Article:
It was time to bring in the professionals and pull out the check book for real. Armed with my Ikea design, I started interviewing local kitchen companies. After working with three designers, the right person seemed obvious, combining a long history in the business with a very nice line of products.

We’ve been working through all the design decisions, while saving-up extra money for this much more expensive kitchen plan. Demolition is scheduled to start at the end of February!

The photo above is the kitchen as it was before we bought the house, taken from the southwest corner of the room. The photo below is one of our recent design renderings, from the perspective of the southeast corner of the room. So the window on the left in the photo is the same window on the right of the drawing.

February 14, 2013

The Refinance

Feast Master Deconstruction

One of my big goals for 2013 was to refinance our house. The first thing I did was to reach out to our credit union to get an estimate on how much a refinance would cost and whether we could qualify. With assurances in hand and a bit of a steep bill, we started gathering the money we would need. One of the things the bank emphasized was that we should not have any unfinished construction projects.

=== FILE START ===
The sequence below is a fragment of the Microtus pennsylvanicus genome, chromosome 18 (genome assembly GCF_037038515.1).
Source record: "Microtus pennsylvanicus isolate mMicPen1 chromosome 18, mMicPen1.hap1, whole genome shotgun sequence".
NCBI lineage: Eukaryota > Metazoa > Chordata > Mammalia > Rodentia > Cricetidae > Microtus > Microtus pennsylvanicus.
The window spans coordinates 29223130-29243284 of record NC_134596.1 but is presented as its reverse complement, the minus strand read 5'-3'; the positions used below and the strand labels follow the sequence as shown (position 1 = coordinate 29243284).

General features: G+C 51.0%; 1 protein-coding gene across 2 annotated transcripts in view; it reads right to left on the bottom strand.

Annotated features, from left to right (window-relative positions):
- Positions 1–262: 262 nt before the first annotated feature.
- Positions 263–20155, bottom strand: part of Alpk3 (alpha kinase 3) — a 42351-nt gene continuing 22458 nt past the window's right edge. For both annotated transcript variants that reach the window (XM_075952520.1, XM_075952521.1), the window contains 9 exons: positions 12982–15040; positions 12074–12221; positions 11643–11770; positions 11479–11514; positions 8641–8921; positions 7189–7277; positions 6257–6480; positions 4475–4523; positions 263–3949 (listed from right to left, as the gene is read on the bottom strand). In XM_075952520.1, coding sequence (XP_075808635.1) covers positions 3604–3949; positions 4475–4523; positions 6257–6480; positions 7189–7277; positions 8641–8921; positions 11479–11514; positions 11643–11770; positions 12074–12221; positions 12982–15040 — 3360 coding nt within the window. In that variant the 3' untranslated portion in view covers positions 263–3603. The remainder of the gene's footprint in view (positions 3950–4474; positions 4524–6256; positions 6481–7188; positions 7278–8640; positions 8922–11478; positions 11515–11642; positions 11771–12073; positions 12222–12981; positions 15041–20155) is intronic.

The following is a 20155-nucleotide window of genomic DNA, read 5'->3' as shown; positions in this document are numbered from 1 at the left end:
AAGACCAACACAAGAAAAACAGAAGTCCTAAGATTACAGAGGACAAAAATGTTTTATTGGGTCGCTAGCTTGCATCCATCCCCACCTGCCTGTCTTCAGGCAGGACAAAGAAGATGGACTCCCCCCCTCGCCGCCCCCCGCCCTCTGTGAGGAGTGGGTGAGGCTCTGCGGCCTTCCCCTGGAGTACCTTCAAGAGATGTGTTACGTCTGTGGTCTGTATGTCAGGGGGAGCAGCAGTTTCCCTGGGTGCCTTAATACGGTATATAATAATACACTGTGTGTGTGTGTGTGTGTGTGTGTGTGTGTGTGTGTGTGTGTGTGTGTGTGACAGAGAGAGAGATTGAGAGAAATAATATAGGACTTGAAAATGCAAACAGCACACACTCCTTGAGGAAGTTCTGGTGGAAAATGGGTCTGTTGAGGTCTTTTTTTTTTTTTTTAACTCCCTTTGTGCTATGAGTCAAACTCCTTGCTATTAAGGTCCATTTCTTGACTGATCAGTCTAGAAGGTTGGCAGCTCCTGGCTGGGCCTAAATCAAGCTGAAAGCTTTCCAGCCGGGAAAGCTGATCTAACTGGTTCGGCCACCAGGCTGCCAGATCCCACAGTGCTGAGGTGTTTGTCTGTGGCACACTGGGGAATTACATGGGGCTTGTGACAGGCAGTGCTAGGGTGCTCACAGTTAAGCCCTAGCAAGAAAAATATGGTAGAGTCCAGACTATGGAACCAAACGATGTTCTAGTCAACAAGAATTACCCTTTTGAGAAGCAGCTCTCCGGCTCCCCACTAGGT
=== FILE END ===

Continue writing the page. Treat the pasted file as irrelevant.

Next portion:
Hmmmm…so what about that Feast Master? When we bought our house it had a swanky basement den, complete with carpeting, a shag lined bar and an in house bar-b-que, brand name “Feast Master”. The Feast Master did not vent into our chimney, but instead vented directly into the driveway. Our home inspector told us to never use the grill, if we didn’t want to have a house fire. As we learned our first winter, this also meant that cold air rushed through the vent and right into our house.

Last fall, SB started the demolition work to remove the Feast Master. It was hard, dirty work, breaking down the masonry and removing the bricks. Progress was slow and the priority was low, after all it was just our bonus basement room and not essential to our daily lives. However, it was certainly a construction project in progress. SB made a big push in December and January, breaking down the whole fireplace and hauling out the rubble.

Once we felt good about the Feast Master, I moved ahead with getting the home assessor to come in. I had no idea what to expect. He came in with the approach that any and every change we made to the house should count towards overall value and he also wanted to know if I had put together a comparable properties list. Had I known that I should provide him with a packet of improvements and comps, I would gladly have done that. I had been under the impression that the home owners were not supposed to influence the assessors with that type of information. I wasn’t even sure I would be allowed to talk to him.